In a White House speech, President Barack Obama assured the public that his new healthcare law is up and running even in the absence of a functioning website.
He told people they can call an 800 number instead of buying coverage online. Reporters duly called the number and got busy signals, or when getting through and following the directions, got referred back to HealthCare.gov.
This, no doubt, is another "glitch," the administration's catch-all word for the fact that it is almost impossible to enroll for insurance under Obamacare.
It is a sign of just how bad it is that a new word has been added to describe the dysfunction, which is now occasionally referred to as "glitches and kinks." If the website ever has to be abandoned entirely, the president and his spinners will surely maintain it was undone by "glitches, kinks, snags, bugs, and hiccups."
Euphemism aside, it must be dawning on the White House that it is presiding over a fiasco that threatens the viability of its healthcare law and spotlights President Obama's central conceit that the mandarins of the administrative state are wise and capable enough to manage a large portion of our national life.
They aren't even wise and capable enough to develop a website when given three years and $400 million to do it.
The initial excuse for the failure of HealthCare.gov was sheer volume, but only the molten core of the president's loyalists still mouth this line. People whose job it is to successfully use the website have barely been able to successfully use the website.
It took a CNN reporter a week to create a login and two weeks to proceed with her application. HealthCare.gov is worthy of a Joseph Heller novel.
Consumer Reports tried to give potential users some advice. First, follow very carefully the needlessly complicated instructions for creating a password that has at least seven characters and at least one uppercase letter, one lowercase letter, one number and one symbol.
Second, as soon as you encounter a problem logging on, start over, since you can't believe what the error messages tell you.
If you happen to make it through, keep a sharp eye out for an email confirming your account, or you'll soon be timed out.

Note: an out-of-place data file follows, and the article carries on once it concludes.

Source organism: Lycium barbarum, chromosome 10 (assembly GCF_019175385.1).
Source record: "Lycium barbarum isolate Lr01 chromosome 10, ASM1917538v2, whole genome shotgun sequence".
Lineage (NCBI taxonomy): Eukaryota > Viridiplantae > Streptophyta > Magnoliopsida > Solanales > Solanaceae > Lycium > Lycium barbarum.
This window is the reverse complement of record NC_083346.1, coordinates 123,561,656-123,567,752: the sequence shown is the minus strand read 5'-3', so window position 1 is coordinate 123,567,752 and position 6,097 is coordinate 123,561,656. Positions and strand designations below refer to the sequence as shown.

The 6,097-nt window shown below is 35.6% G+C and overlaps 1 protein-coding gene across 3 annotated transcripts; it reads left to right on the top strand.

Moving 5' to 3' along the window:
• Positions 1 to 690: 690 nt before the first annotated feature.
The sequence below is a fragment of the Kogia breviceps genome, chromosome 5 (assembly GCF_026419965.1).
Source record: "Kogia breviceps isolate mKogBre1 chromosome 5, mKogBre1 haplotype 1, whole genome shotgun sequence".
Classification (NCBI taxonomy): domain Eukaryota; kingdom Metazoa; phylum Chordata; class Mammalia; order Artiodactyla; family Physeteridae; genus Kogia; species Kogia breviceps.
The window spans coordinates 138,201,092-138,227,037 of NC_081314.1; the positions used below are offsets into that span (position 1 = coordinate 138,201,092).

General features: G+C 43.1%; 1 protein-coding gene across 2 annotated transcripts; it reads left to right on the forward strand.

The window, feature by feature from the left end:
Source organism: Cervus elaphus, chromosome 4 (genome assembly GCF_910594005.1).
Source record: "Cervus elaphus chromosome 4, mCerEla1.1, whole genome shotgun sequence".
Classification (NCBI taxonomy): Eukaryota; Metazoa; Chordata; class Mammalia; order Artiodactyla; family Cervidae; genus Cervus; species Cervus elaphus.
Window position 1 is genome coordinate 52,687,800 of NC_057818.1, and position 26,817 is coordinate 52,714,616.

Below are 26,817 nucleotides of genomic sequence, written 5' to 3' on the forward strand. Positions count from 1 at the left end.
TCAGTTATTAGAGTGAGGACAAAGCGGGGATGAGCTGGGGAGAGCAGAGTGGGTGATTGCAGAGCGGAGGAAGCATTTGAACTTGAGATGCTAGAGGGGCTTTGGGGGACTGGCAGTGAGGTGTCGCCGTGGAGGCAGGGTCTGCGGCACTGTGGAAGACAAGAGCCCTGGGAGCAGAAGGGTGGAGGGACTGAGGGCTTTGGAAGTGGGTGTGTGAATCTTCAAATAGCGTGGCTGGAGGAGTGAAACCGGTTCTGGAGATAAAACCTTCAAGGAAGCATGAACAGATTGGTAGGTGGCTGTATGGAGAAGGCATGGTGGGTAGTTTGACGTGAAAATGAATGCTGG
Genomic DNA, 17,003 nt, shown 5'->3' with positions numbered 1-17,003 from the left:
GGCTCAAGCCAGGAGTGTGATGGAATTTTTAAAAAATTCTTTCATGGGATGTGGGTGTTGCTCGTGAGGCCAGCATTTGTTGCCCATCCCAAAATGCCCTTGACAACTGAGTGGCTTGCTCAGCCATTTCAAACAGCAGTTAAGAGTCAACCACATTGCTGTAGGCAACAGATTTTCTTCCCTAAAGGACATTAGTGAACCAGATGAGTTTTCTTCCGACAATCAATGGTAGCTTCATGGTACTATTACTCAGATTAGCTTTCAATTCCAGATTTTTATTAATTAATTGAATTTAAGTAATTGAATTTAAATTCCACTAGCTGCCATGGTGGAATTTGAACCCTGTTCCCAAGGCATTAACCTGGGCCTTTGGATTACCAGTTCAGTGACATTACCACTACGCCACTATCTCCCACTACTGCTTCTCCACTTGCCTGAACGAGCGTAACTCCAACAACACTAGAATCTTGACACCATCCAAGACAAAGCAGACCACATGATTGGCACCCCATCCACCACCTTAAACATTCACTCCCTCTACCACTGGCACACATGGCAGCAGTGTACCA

Finally, when verifying your identity on the site, you may want to do it from a different browser than the one you registered from.
Got it? The publication's bottom line: "Stay away from HealthCare.gov for at least another month if you can."
Going old school isn't much easier. Megan McArdle of Bloomberg View talked to a representative at an Obamacare call center who said you could fill out a paper form, but it would take three weeks for it to be sent to your house and, after you send it back, a couple of more weeks until you are notified of your eligibility for subsidies. The representative wasn't clear on what happens next.
The Medicare and Medicaid agency running the HealthCare.gov project took upon itself the overall tech management of it rather than handing that task off to a contractor.
Managing a tech project of this size is not a core competency of government, but then again, neither is taking over the individual insurance market.
Obamacare already risked creating a so-called adverse selection death spiral, i.e., sick people disproportionately signing up for the exchanges. The website increases the chances of it by deterring less motivated consumers from enrolling.
Presumably the administration can get the website to work eventually, although it will almost certainly be more difficult than the promise of a "tech surge" suggests.
Once government has fouled up a project like this, it isn't so easy to untangle. Britain undertook a program to upgrade the information technology of the National Health Service in 2002. Nine years and 6 billion pounds later, the government had to scrap the program entirely.
It must have run into a glitch.
Rich Lowry is the editor of National Review and author of the best-seller “Lincoln Unbound: How an Ambitious Young Railsplitter Saved the American Dream — and How We Can Do It Again.” He has written for The New York Times, The Wall Street Journal, and a variety of other publications. Read more reports from Rich Lowry — Click Here Now.
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